With this framework in mind, it is now possible to identify a major problem in current American Muslim discourse on abortion, which is that it does not meaningfully engage any of the levels described above save the personal. The distinction between these various engagement contexts is hardly recognized. Most public discourse on abortion promotes one traditional opinion over another based not on a rigorous standard that is grounded in revelation, theology, legal theory, ethics, the public good, and a keen awareness of human nature, the individual, political, social, and ideological currents and factors, historical trends, and the challenges of the contemporary world, but seemingly on personal opinions based on little more than a reaction to a perceived ideological threat, individual proclivities, or pure taqlīd. The mainstream opinions of the legal school simply act as tools of legitimation for one’s personal view.

The Problem of Imposition

On a personal level, this is not a problem per se, and people have their reasons to select certain views as opposed to others and even vociferously promote them in some limited capacity to friends, colleagues, or family over a session of tea or a short-lived social media feud with random individuals. However, for those in positions of leadership and influence, this cannot be the basis for a fatwā, general communal irshād, or public advocacy impacting millions of people. The imposition of the personal onto these areas in this manner is both ill-advised and potentially harmful. Even the conclusions reached by a scholar on the basis of sound academic research may be put aside in these contexts, i.e. fatwā and political activism/legislation, when the scholar feels that competing considerations and interests demand so. Thus, a scholar may believe in a reading of revelation that is extremely restrictive on abortion but recognizing the probabilistic nature of his interpretation and the variety of individual circumstances, the ethical norms of ease and warding off hardship, profound societal and economic changes, complex and strained community and family structures, the advice of other experts, and the general public good chooses not to advocate for this view as a matter of policy to be implemented as law or provided to a specific individual as a legal edict.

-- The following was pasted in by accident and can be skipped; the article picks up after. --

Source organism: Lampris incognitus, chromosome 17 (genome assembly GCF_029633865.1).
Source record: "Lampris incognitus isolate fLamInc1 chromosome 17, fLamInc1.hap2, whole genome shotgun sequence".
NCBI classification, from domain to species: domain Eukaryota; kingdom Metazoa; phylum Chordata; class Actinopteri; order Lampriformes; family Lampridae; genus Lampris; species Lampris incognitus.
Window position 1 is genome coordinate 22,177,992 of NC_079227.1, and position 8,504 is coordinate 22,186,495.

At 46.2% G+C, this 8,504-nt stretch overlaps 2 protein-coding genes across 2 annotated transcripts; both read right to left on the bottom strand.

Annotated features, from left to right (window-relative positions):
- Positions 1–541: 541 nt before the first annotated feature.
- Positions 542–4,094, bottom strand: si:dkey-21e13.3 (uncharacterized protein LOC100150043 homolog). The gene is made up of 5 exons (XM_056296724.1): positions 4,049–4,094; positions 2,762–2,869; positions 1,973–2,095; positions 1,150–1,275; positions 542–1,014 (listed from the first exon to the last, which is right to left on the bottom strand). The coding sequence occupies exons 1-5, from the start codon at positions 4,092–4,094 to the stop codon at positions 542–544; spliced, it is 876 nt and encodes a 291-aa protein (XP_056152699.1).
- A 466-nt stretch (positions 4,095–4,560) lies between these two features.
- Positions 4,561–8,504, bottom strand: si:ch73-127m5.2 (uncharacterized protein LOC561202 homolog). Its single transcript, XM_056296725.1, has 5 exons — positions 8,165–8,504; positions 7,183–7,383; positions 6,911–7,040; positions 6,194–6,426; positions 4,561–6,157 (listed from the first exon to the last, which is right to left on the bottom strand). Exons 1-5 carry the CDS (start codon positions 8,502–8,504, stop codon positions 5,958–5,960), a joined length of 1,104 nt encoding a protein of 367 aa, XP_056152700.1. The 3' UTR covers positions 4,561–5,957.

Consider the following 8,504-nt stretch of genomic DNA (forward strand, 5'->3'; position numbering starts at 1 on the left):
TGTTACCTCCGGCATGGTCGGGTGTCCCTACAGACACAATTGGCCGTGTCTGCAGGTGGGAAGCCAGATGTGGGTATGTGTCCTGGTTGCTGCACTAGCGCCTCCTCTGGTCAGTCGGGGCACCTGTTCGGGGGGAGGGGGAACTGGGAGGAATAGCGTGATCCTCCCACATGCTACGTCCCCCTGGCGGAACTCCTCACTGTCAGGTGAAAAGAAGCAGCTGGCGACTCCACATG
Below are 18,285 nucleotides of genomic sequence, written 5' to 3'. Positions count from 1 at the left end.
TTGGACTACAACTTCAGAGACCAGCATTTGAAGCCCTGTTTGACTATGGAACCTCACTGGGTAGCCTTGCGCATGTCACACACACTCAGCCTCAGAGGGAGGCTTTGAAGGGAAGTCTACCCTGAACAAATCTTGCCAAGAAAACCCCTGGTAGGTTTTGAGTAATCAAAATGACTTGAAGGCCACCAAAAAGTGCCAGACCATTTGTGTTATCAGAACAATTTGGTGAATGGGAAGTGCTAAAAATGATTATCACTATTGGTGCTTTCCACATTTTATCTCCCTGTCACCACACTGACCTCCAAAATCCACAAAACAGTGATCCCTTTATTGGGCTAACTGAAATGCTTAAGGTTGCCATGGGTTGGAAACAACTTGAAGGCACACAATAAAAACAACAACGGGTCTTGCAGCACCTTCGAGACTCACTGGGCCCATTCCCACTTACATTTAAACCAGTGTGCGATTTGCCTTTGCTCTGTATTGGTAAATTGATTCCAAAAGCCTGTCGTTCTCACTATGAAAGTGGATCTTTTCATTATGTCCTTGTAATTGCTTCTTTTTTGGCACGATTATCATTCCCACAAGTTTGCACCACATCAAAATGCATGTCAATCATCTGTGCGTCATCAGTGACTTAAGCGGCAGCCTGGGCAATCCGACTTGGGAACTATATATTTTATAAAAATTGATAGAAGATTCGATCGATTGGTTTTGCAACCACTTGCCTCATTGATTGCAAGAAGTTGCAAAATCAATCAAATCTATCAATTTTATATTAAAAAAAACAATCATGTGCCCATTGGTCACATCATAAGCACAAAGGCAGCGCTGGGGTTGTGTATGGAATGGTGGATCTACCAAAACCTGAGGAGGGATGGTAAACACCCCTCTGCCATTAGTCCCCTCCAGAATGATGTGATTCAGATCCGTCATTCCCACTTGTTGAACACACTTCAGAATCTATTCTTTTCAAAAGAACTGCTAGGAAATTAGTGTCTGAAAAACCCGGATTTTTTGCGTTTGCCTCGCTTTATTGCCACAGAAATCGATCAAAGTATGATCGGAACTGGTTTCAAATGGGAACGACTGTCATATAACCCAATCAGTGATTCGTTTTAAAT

The Sunna Imperative for Leniency, The Lack of Depth of the Lenient

It is often forgotten that a peculiar response by some classical jurists to the degenerated state of society was not in toughening up legal prescriptions but relaxing them: “Our time is not one of avoiding the doubtful (shubuhāt), meaning if a person only avoids the impermissible, it is sufficient.”[42] This was an ethical consideration influencing the judgment of the jurist who saw it not as compromising religion nor a dereliction of his duty but part of the guidance of the sunna itself where facilitating the affairs of people was deemed important.[43] As Shaykh Abdal Hakim Murad states commenting on the instruction of al-Birgivī (d. 981/1573) not to give the laity the more difficult opinion on an issue validly differed upon: